Implementing the Agenda 2030: sustainability standards help business seize opportunities

Textiles, Nepal © Robin Romano

A new report published by WWF and ISEAL today indicates how businesses can contribute strongly to the 2030 Agenda for Sustainable Development and unlock new market opportunities by using credible voluntary sustainability standards to transform entire sectors and supply chains.

The report, “SDGs mean business: How credible standards can help companies deliver the 2030 Agenda illustrates how such standards - ready-made tools for businesses and supply chain actors - can help accelerate progress on many of the Sustainable Development Goals (SDGs) while delivering direct benefits for companies and small-scale producers.

“Poverty, inequality, water scarcity, climate change and the loss of biodiversity are significant risks for business and aligning with the SDGs represents an opportunity,” says Richard Holland, Director, Global Conservation Division at WWF International. “While leading companies have already made far-reaching commitments to help address climate change, deforestation and decent work, the majority of business sectors are not yet delivering on their responsibility towards the Agenda 2030.”

Credible, multi-stakeholder standards embody the partnership spirit of the SDGs, bringing together businesses, NGOs, governments and others to work toward common goals that benefit business, people and the planet. They are an important mechanism to help companies reach their targets by scaling-up sustainable practices. Tried and tested on the ground, they can be used at every link in the value chain – enabling producers, harvesters and processors to achieve a recognized level of sustainability, and traders, manufacturers and retailers to address the impacts of their supply chains.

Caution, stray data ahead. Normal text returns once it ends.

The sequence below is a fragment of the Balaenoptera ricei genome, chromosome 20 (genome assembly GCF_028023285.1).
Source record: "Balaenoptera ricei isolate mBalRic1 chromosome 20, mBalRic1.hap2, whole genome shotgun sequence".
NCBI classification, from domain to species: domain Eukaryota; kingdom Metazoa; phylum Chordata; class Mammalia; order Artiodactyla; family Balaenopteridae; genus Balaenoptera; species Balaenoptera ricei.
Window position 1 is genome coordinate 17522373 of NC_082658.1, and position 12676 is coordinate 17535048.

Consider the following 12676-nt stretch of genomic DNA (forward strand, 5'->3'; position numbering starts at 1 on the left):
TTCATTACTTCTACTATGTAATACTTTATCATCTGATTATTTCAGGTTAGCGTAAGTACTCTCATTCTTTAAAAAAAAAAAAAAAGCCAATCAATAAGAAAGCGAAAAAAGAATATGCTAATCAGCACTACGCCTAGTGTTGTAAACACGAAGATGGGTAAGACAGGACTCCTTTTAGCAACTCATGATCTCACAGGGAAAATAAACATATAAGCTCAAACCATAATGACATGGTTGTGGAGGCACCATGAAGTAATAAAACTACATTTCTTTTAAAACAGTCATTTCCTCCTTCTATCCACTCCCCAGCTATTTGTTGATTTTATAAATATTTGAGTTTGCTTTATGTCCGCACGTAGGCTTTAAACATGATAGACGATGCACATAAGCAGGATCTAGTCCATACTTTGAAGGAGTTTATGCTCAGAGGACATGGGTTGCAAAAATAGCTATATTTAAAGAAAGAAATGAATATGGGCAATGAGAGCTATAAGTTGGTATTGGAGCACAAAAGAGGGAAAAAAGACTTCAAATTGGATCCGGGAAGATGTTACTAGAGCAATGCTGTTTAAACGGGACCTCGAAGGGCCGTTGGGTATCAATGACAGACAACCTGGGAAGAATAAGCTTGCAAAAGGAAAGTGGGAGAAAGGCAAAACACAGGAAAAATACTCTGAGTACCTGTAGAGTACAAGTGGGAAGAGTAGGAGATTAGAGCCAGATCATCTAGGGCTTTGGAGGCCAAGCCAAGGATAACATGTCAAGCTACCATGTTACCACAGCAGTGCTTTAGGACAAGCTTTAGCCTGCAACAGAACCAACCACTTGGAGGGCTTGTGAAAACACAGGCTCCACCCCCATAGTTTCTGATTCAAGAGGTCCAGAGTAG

Many farmers using sustainability standards have seen net increases in their incomes due to productivity and quality improvements. The Better Cotton Initiative (BCI) 2014 Harvest Report found farmers following the BCI standard across seven countries had yields 23 per cent higher and profits per hectare 36 per cent higher than conventional cotton farmers, while using less water and chemical inputs. For certified coffee farmers, this has translated among other benefits to improved school attendance of their children.

In Indonesia, Roundtable on Sustainable Palm Oil (RSPO) smallholder certification is taking pressure off elephants and tigers in Tesso Nilo National Park where French retailer Carrefour has been working with WWF to support smallholders to achieve RSPO certification. Smallholders taking part in the project have managed to increase productivity through better management practices, without expanding into the national park.

For businesses certification helps to manage risk. The social and environmental impacts of palm oil production for example represent a significant risk for investors. To mitigate these risks, a number of finance institutions, including the International Finance Corporation, Credit Suisse and Rabobank, require their clients to achieve RSPO certification.

“Over the next 13 years, all countries are expected to make progress across all of the SDGs.  Considering the overarching focus of the SDG agenda on people and the environment, it is clear that sustainability standards can play a crucial role in its implementation,” says Norma Tregurtha, Senior Policy & Outreach Manager at ISEAL.  “By providing an independent, verifiable method to assess whether or not a certain level of performance on sustainability is reached, standards and certification systems can serve as a measure of progress against the SDGs.”

Direct benefits for businesses from using sustainability standards can range from efficiency gains through improved management practices, increased transparency and traceability throughout the whole supply chain to better quality relationships between suppliers and buyers.

WWF and ISEAL call upon the business community, key implementing partners of the 2030 Agenda, to use credible standards as a tool to increase sustainable practices and report on SDG progress.

Read the full report.

Take a look at some examples of ISEAL members' contributions towards achieving the SDGs.

Posted on 14/02/2017